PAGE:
Labor-state unions promote new ways to tax

Here is how you make a profit on providing a public service: You take a public facility and sell it. Not in the sense of turning over the deed. Jim Zilli, who heads his family's catering company, says you sell the county's banquet facilities at O'Donnell Park by giving 20 to 30 tours a week, an hour or more each, to potential customers. You have not only kitchen staff and serving staff, you have training staff so diners leave happy. You have a live chat button on the Web site to answer questions.

"Privatization" is like a vulgarity to an unusual number of officials in Milwaukee (WI) County. It's the "elimination of family-supporting jobs," claimed one County Board member. Another suggested that it would be "pimping off the parks system." "Who the hell is going to pay the taxes?" demanded one county employee at the thought of seeing whether some company could do some county task more efficiently.

Here's who would pay the taxes: Some of the 160 or so people who work for Zilli's company, Ellen Zilli's Catering. The jobs may be privatized, but they are, imagine, supporting families.

And it's a family-owned company, in the Zillis' case, one that made its name with the now-closed Grandview Inn in Waukesha. The family also runs Coast restaurant at O'Donnell Park, taking the place of two previous unsuccessful tenants.

"We have to keep reinventing ourselves," Jim Zilli says.

So catering is a growing part of its operation, including at O'Donnell Park. The county gets paid for this.

The deal has worked for all sides, he says. "Sue Black gets it," he says of the county parks chief. The county didn't have the time or expertise to properly market the banquet venue. His company did, and so by privatizing the banquet operation, the county's property doesn't sit underused, Zilli turns a profit and the staff makes a living.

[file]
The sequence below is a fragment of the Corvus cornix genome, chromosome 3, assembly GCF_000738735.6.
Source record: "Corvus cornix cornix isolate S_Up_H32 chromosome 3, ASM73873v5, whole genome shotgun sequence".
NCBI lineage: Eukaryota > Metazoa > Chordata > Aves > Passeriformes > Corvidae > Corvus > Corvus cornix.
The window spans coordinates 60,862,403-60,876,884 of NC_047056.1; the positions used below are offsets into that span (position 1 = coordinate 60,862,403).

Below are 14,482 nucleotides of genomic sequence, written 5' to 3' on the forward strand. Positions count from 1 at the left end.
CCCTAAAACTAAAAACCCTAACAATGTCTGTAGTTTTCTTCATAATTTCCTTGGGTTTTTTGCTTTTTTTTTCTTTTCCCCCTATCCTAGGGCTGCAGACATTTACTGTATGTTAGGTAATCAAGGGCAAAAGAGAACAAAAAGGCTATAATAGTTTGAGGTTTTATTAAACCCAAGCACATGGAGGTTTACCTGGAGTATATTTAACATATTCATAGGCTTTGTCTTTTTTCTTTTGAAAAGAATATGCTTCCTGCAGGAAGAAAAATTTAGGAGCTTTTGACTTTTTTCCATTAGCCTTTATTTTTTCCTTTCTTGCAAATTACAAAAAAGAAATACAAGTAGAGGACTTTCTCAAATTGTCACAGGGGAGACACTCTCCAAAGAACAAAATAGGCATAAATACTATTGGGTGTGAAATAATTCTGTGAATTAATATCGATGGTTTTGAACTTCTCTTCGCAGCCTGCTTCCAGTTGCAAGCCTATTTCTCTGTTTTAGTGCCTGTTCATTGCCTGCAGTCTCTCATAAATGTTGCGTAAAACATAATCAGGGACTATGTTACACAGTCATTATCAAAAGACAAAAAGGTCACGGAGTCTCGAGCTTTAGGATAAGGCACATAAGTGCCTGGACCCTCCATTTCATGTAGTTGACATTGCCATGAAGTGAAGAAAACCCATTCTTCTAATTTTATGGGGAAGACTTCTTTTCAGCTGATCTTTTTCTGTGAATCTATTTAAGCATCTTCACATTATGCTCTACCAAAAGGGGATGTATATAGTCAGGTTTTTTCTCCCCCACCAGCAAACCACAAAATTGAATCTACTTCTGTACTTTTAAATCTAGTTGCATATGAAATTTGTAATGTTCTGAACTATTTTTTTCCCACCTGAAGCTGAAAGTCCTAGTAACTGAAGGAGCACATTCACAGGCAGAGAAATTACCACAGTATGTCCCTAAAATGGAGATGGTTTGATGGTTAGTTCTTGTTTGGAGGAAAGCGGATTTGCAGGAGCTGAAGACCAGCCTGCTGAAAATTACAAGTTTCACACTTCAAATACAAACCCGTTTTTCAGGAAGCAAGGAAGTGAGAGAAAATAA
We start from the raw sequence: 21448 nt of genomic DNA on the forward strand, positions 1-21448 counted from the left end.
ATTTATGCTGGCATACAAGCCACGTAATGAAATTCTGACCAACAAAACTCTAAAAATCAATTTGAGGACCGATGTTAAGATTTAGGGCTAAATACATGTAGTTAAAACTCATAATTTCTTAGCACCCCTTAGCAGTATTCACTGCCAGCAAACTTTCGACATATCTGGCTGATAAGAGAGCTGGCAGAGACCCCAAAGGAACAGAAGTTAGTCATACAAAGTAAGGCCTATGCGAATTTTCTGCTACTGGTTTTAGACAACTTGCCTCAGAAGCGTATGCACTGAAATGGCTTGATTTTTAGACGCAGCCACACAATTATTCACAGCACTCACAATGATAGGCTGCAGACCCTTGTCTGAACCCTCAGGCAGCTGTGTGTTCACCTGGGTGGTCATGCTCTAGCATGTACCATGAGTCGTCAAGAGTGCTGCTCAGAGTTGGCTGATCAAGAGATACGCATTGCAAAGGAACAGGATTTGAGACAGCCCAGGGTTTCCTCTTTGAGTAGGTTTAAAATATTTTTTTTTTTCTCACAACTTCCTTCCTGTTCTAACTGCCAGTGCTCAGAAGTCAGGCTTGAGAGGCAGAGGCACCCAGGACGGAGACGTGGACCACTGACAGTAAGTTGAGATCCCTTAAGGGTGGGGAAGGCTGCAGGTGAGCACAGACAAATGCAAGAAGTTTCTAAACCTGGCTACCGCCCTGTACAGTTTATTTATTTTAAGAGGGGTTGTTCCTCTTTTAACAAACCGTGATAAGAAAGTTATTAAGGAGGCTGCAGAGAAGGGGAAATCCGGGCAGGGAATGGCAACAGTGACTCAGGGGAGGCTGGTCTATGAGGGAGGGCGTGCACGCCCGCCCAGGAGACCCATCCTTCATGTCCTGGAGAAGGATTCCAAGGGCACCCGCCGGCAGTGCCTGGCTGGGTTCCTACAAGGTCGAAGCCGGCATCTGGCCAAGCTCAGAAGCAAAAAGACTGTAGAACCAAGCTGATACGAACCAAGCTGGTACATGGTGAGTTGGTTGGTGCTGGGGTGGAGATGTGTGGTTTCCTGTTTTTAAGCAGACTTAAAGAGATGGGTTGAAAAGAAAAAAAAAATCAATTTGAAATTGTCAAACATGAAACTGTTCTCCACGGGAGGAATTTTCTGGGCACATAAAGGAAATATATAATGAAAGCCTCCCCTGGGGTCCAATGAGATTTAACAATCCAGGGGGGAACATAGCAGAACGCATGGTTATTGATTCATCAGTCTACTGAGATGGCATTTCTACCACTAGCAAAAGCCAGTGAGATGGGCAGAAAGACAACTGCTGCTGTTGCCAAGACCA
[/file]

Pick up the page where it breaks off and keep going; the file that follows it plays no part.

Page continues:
This balance goes to the heart of most complaints about privatization. County Executive Scott Walker has talked about seeing whether the county can provide services while saving some money. Critics say it's all about the jobs.

It is? I thought public services were about service rather than keeping as many people in clover as possible.

Critics like to cite the Milwaukee Public Museum as a sign privatization doesn't work, though that story was more about a missing-in-action board of directors. Locally, governments have successfully contracted out or simply shed all sorts of tasks. As in the case of the sewerage district, it's made it easy to change vendors when it suits the public purpose.

This can lower costs. Critics dispute this, but the effect is real, says James Peoples, an economist at the University of Wisconsin-Milwaukee who has written on privatization. Public sector labor costs go down, he says, if privatization is an option - even for jobs that aren't privatized.

Usually, where private contractors save governments money is that they have non-union work forces. In Wisconsin, that's big, since benefits in public-sector union contracts are far above average.

But even the possibility of privatization lowers costs, says Peoples, because when competition's a possibility, unions have less leverage in bargaining. Tellingly, Milwaukee County finally won concessions on the benefits it was paying courthouse employees only after it threatened to contract out security and maintenance.

This is glum news if you feel the point of the county is to offer top-notch pay. But that would be an odd position for those truly convinced that most public services are indispensable. If the county must do all that it is now doing, and if its supply of money is finite, wouldn't we want to get as much out of that finite supply of tax revenue as possible?

Why, yes, unless your interest were mainly in that sliver of the county's population that is on its payroll as well as its tax roll. Or if you thought the supply of revenue weren't finite at all. That's why unions are promoting new ways to tax still more people harder - anything to keep the taxpayers from noticing just what price they're paying for the help.

- Patrick McIlheran is a Journal Sentinel editorial columnist.


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